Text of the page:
Hardest job you’ll ever love
By Allie Hendricks

Junior Morgan watches television while his mom, Cathy Morgan, makes tea in the kitchen. When they don't go out, their evenings are relaxed as they spend time at home with their dogs (from left) Gabby, Missy and Cody.

Cathy Morgan teases her son, Junior Morgan, as they do a picture search game together, making bunny ears with her fingers behind his head. “I found the bunny!” she says.
Junior laughs. “Ah, Mimi!” he says affectionately.

Junior, 39, has Down syndrome and lives with his mom, Cathy, 70, in the home she bought 30 years ago in Bowling Green. Cathy’s encouragement of Junior to help with laundry, cooking and other household chores has made him self-sufficient and their relationship symbiotic. 

“(Junior’s) like, ‘If you help me, I’ll help you,’” Cathy says. When Cathy asks him if he wants to clean his room each Sunday, suggesting they could always do it later, Junior is easily on board to help. He seems to have inherited the sweetness his mother demonstrates.

Cathy raised Junior as a single mom after divorcing his father two years into their marriage. She received some help from her first husband’s family, her oldest daughter from that marriage, and a babysitter, but Cathy was the main caregiver for Junior.
“The first 10 years was like hair pulling. It was almost too much,” Cathy says. “But after he got, like, 10, he calmed down. It wasn’t bad at all after that.” Junior can be left alone at home now when his mom goes to clean other people’s houses during the day.

Cathy didn’t know what Down syndrome was when Junior was diagnosed at 2 months old. The nurse suggested institutionalizing him, but Cathy rejected the idea. She started taking him to an early intervention program, where they helped him learn things such as walking, which he couldn’t do until he was 3.

“I kinda knew it was not going to be the easiest job I ever had,” Cathy says. “But it’s going to be the hardest job you’ll ever love.”

In the past, Junior spent time in Best Buddies and programs at the Down Syndrome of South Central Kentucky Buddy House, but Cathy says he outgrew them. Cathy supports the things he is interested in, including guitar, crochet and CrossFit. They also eat out together, frequently getting ice cream.

“I always take him where he asks because I know he doesn’t have any other way to get around,” Cathy says. “I love doing stuff with him.”

Cathy wants to live with Junior for the rest of her life because of the good relationship they have. If Junior ever wants to move out, she says he’ll have to take her with him.
“I’d say we pretty much are best friends,” Cathy says. “I’m thankful I got him.”

As Cathy makes breakfast, she asks Junior if he wants to help with different tasks, such as turning sausage and making scrambled eggs. To avoid being bossy, she asks instead of telling Junior to help. “I’ll let him make up his mind about stuff,” Cathy says. They eat breakfast together each morning, waking up an hour before she needs to leave to clean houses.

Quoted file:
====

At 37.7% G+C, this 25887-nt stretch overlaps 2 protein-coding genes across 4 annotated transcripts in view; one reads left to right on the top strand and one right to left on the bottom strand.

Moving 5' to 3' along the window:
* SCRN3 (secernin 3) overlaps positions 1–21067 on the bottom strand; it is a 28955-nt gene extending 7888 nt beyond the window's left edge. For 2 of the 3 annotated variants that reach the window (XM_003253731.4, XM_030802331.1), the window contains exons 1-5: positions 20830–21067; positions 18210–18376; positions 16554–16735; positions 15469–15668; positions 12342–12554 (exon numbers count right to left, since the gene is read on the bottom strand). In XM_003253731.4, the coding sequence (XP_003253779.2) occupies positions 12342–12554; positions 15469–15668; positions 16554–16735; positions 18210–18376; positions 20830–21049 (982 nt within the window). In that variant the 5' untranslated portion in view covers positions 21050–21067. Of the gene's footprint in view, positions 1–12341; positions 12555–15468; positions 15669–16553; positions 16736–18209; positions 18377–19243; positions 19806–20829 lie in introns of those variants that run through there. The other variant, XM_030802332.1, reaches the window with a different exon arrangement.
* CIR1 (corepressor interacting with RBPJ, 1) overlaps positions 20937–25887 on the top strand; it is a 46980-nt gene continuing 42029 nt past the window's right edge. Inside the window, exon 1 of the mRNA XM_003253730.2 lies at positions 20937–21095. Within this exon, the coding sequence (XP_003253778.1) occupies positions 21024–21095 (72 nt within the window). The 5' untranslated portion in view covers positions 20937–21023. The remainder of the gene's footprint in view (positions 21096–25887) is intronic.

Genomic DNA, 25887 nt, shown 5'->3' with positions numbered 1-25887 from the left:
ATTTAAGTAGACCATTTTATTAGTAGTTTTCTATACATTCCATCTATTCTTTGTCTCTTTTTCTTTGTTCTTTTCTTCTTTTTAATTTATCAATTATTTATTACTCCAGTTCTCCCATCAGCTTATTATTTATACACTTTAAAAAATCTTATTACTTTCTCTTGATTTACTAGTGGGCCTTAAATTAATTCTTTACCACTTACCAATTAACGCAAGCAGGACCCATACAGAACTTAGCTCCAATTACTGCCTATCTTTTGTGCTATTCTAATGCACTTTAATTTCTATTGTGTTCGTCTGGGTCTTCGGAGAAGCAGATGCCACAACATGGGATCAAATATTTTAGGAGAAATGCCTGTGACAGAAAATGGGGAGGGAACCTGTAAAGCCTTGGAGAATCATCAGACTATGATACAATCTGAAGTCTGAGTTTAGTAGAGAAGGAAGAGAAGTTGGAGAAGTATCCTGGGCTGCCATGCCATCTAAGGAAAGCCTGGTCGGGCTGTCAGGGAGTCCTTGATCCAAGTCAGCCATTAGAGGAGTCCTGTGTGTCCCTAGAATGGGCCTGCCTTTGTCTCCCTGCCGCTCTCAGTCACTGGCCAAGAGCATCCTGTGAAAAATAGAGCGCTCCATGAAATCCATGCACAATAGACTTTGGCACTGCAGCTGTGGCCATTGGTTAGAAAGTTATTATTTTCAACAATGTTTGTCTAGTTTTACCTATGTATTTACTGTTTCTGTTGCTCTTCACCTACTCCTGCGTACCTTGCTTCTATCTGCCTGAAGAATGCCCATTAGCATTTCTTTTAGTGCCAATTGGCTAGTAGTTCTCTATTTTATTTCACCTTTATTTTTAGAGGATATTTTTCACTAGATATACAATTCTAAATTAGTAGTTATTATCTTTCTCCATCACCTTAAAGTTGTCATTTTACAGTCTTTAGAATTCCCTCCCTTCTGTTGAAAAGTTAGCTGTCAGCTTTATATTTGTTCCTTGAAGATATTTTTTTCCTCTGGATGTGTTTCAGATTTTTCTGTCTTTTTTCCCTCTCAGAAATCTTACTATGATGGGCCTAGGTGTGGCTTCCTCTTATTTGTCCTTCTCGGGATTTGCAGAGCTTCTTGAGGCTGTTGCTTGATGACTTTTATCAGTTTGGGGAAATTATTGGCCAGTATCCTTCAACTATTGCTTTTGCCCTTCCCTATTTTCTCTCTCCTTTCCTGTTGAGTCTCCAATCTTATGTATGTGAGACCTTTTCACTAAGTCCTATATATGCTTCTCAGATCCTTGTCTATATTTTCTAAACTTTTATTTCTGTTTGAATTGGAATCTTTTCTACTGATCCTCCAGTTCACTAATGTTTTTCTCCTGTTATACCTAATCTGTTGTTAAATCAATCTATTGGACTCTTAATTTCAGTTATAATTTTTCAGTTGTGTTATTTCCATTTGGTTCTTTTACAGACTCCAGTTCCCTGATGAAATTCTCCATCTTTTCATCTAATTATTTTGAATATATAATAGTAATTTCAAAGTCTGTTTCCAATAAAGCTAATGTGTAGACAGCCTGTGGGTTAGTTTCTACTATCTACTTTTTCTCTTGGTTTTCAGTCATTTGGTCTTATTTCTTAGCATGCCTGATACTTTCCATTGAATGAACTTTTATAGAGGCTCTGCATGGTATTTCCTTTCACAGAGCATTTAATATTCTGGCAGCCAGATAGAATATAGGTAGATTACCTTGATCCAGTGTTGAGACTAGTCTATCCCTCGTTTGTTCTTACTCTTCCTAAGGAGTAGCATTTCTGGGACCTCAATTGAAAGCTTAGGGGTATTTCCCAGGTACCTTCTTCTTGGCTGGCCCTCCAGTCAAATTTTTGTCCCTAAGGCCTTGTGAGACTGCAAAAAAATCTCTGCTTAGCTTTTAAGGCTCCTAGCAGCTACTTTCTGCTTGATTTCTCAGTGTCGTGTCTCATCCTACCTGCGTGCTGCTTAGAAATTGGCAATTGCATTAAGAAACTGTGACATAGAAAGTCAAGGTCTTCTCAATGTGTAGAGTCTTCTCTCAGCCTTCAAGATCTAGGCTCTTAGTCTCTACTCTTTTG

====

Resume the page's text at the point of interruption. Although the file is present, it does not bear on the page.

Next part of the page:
Junior slowly backs his golf cart out of the shed as Cathy watches. He only drives it in the yard, cautiously switching between the gas and brake. Cathy occasionally drives the golf cart five miles on backroads to take Junior to Chaney’s Dairy Barn to get food and ice cream.

Cathy and Junior do a picture search game titled ‘Search for Santa.’ Cathy jokes with Junior as they search. “Why’d you look at me when I said to look for a cow?” Cathy asks. They also play Yahtzee and Bingo together.

Cathy helps Junior get ready to practice guitar. She turns the recliner, sets up the stand and music, adjusts his light and tunes the guitar. She also organized the folder with his music so he wouldn’t have to flip pages. “I played that really good,” Junior says.

Junior practices guitar for about 45 minutes every night. He also attends a weekly lesson. Because learning the chords helps him with memory and fine motor skills, his mom hopes it will help him avoid getting dementia. “I think keeping him busy will prolong it,” Cathy says. According to the National Down Syndrome Society, about 30% of individuals with Down syndrome have dementia in their 50s.

Junior participates in a workout in the 4:15 p.m. class at CrossFit Old School. He joked with the coach and encouraged the other people working out during the class. Junior has been going to CrossFit every day but Wednesday and Sunday for about 6 years. “I love coming here,” Junior says. “I’m working hard.”

Cathy always waits outside while Junior does CrossFit just in case he needs her, going inside at the end of the class to walk him to the car. Since Junior started doing CrossFit, Cathy has noticed his boost in confidence. “Everybody here doesn’t look at his disabilities. They look at what he can do,” Cathy says. “They don’t cut him no slack.”

Junior looks for a new book of inspirational quotes while at Barnes and Noble. After people told him how much they loved a quote he posted two years ago, he now posts one on Facebook each night, picking from one of the 50 books he owns. He marks in his books which ones he’s already posted.

Cathy and Junior talk about a post in Junior’s Facebook feed while eating dinner at Olive Garden. They often go out to eat and shop together. ìIf I suggest something, he’s all for it,” Cathy says. “Our relationship) is the best.”